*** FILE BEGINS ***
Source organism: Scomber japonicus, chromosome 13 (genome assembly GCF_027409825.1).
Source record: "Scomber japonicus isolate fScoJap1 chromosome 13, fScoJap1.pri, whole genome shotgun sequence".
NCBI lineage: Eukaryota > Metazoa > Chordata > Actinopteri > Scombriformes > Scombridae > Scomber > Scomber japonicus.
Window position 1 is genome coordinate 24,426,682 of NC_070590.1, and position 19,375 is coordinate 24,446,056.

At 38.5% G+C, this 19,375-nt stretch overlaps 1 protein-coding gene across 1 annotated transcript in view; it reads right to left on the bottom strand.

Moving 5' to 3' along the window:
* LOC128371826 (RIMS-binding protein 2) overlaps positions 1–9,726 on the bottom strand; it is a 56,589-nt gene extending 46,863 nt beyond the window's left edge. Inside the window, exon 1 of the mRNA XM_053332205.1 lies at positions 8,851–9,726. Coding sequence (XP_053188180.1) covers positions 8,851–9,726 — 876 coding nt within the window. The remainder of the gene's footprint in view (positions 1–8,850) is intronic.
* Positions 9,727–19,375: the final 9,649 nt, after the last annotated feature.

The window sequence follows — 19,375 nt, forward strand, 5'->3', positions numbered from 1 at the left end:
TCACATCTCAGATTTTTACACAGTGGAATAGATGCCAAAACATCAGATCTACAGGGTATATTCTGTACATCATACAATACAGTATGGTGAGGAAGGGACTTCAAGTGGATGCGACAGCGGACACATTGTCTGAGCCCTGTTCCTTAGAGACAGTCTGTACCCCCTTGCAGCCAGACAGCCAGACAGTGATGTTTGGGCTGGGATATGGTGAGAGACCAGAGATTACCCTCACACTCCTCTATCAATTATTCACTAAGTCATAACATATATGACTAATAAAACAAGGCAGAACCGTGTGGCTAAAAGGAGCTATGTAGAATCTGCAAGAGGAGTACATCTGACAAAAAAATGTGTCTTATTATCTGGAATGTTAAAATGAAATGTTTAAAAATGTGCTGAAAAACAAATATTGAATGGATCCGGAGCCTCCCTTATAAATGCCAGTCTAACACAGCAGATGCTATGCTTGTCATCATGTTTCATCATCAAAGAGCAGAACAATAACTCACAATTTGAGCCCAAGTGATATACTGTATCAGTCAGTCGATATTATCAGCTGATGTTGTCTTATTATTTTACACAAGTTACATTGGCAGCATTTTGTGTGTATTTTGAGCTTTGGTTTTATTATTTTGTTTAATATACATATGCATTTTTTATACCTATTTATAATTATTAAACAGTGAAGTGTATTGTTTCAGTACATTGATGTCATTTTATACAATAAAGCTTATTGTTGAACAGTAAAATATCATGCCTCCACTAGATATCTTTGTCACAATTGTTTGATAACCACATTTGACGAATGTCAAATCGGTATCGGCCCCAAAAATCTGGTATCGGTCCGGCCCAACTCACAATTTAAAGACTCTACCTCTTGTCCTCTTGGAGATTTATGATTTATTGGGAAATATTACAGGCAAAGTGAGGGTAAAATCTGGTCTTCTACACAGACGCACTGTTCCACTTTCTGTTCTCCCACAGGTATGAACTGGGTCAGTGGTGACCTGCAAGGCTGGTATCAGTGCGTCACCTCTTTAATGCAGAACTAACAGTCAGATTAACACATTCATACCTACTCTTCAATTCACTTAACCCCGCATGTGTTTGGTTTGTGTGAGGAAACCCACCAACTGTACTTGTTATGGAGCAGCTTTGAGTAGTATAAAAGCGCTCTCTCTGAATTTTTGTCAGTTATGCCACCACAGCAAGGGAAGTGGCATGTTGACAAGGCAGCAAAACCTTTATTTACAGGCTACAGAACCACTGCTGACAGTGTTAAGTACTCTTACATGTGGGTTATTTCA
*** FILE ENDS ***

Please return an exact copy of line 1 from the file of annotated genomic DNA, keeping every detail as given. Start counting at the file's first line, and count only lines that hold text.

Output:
Source organism: Scomber japonicus, chromosome 13 (genome assembly GCF_027409825.1).